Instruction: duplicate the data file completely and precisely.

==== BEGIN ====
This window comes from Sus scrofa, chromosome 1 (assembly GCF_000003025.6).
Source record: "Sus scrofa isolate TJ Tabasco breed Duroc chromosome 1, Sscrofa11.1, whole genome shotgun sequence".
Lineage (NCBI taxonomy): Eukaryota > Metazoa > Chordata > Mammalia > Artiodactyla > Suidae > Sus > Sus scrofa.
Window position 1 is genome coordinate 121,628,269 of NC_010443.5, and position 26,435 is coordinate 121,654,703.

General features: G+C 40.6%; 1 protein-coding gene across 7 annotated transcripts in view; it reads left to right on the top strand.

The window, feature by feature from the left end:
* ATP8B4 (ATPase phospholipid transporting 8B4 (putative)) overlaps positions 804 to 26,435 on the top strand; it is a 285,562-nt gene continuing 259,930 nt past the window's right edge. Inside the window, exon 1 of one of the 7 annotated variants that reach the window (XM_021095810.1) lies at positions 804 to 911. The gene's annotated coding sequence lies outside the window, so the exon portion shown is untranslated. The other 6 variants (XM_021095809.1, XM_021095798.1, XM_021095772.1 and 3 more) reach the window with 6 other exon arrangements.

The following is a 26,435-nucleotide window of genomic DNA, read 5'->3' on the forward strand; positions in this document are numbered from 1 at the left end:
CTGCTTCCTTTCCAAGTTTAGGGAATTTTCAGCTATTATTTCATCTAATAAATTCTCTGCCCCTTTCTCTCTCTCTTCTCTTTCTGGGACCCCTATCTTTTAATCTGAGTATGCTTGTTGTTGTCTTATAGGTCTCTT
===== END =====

This window comes from Sus scrofa, chromosome 1 (assembly GCF_000003025.6).
Source record: "Sus scrofa isolate TJ Tabasco breed Duroc chromosome 1, Sscrofa11.1, whole genome shotgun sequence".
Lineage (NCBI taxonomy): Eukaryota > Metazoa > Chordata > Mammalia > Artiodactyla > Suidae > Sus > Sus scrofa.
Window position 1 is genome coordinate 121,628,269 of NC_010443.5, and position 26,435 is coordinate 121,654,703.

General features: G+C 40.6%; 1 protein-coding gene across 7 annotated transcripts in view; it reads left to right on the top strand.

The window, feature by feature from the left end:
* ATP8B4 (ATPase phospholipid transporting 8B4 (putative)) overlaps positions 804 to 26,435 on the top strand; it is a 285,562-nt gene continuing 259,930 nt past the window's right edge. Inside the window, exon 1 of one of the 7 annotated variants that reach the window (XM_021095810.1) lies at positions 804 to 911. The gene's annotated coding sequence lies outside the window, so the exon portion shown is untranslated. The other 6 variants (XM_021095809.1, XM_021095798.1, XM_021095772.1 and 3 more) reach the window with 6 other exon arrangements.

The following is a 26,435-nucleotide window of genomic DNA, read 5'->3' on the forward strand; positions in this document are numbered from 1 at the left end:
CTGCTTCCTTTCCAAGTTTAGGGAATTTTCAGCTATTATTTCATCTAATAAATTCTCTGCCCCTTTCTCTCTCTCTTCTCTTTCTGGGACCCCTATCTTTTAATCTGAGTATGCTTGTTGTTGTCTTATAGGTCTCTT